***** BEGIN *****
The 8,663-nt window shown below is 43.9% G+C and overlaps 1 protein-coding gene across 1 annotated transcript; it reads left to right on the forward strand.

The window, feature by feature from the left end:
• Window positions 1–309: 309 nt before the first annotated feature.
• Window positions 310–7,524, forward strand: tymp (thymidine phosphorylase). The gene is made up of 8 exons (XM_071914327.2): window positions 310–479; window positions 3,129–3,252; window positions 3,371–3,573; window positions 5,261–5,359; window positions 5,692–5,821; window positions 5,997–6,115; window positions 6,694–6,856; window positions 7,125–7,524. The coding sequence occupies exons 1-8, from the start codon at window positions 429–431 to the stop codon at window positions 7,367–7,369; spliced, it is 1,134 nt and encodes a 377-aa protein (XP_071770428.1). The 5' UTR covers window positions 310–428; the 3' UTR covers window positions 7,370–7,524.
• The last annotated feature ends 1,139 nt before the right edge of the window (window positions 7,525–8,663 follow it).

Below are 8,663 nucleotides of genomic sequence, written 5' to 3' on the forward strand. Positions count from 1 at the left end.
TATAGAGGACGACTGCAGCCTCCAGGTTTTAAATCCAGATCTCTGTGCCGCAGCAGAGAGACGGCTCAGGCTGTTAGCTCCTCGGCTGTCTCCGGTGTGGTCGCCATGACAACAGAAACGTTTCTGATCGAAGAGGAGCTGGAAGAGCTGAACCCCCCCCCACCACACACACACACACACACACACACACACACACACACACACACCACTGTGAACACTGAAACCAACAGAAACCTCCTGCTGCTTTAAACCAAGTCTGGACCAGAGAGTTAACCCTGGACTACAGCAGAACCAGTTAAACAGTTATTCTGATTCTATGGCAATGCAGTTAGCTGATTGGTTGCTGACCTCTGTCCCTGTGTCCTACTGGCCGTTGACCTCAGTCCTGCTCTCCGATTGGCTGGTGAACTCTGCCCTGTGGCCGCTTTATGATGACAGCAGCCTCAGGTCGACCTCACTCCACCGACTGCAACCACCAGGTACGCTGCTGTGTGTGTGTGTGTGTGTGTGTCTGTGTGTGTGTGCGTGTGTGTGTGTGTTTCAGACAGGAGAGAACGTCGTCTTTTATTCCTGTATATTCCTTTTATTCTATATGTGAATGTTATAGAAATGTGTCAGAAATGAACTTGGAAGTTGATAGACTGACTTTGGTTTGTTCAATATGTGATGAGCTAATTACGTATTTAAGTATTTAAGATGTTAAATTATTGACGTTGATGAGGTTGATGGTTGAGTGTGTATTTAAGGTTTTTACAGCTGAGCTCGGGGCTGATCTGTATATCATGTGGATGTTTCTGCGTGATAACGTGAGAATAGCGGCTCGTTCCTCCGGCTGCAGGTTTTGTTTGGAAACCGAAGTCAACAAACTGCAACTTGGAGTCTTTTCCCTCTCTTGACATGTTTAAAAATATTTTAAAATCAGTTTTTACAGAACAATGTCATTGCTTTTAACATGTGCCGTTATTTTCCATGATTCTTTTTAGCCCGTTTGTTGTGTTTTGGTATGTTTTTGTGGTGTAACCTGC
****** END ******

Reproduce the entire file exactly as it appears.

The 8,663-nt window shown below is 43.9% G+C and overlaps 1 protein-coding gene across 1 annotated transcript; it reads left to right on the forward strand.

The window, feature by feature from the left end:
• Window positions 1–309: 309 nt before the first annotated feature.
• Window positions 310–7,524, forward strand: tymp (thymidine phosphorylase). The gene is made up of 8 exons (XM_071914327.2): window positions 310–479; window positions 3,129–3,252; window positions 3,371–3,573; window positions 5,261–5,359; window positions 5,692–5,821; window positions 5,997–6,115; window positions 6,694–6,856; window positions 7,125–7,524. The coding sequence occupies exons 1-8, from the start codon at window positions 429–431 to the stop codon at window positions 7,367–7,369; spliced, it is 1,134 nt and encodes a 377-aa protein (XP_071770428.1). The 5' UTR covers window positions 310–428; the 3' UTR covers window positions 7,370–7,524.
• The last annotated feature ends 1,139 nt before the right edge of the window (window positions 7,525–8,663 follow it).

Below are 8,663 nucleotides of genomic sequence, written 5' to 3' on the forward strand. Positions count from 1 at the left end.
TATAGAGGACGACTGCAGCCTCCAGGTTTTAAATCCAGATCTCTGTGCCGCAGCAGAGAGACGGCTCAGGCTGTTAGCTCCTCGGCTGTCTCCGGTGTGGTCGCCATGACAACAGAAACGTTTCTGATCGAAGAGGAGCTGGAAGAGCTGAACCCCCCCCCACCACACACACACACACACACACACACACACACACACACACACACCACTGTGAACACTGAAACCAACAGAAACCTCCTGCTGCTTTAAACCAAGTCTGGACCAGAGAGTTAACCCTGGACTACAGCAGAACCAGTTAAACAGTTATTCTGATTCTATGGCAATGCAGTTAGCTGATTGGTTGCTGACCTCTGTCCCTGTGTCCTACTGGCCGTTGACCTCAGTCCTGCTCTCCGATTGGCTGGTGAACTCTGCCCTGTGGCCGCTTTATGATGACAGCAGCCTCAGGTCGACCTCACTCCACCGACTGCAACCACCAGGTACGCTGCTGTGTGTGTGTGTGTGTGTGTGTCTGTGTGTGTGTGCGTGTGTGTGTGTGTTTCAGACAGGAGAGAACGTCGTCTTTTATTCCTGTATATTCCTTTTATTCTATATGTGAATGTTATAGAAATGTGTCAGAAATGAACTTGGAAGTTGATAGACTGACTTTGGTTTGTTCAATATGTGATGAGCTAATTACGTATTTAAGTATTTAAGATGTTAAATTATTGACGTTGATGAGGTTGATGGTTGAGTGTGTATTTAAGGTTTTTACAGCTGAGCTCGGGGCTGATCTGTATATCATGTGGATGTTTCTGCGTGATAACGTGAGAATAGCGGCTCGTTCCTCCGGCTGCAGGTTTTGTTTGGAAACCGAAGTCAACAAACTGCAACTTGGAGTCTTTTCCCTCTCTTGACATGTTTAAAAATATTTTAAAATCAGTTTTTACAGAACAATGTCATTGCTTTTAACATGTGCCGTTATTTTCCATGATTCTTTTTAGCCCGTTTGTTGTGTTTTGGTATGTTTTTGTGGTGTAACCTGC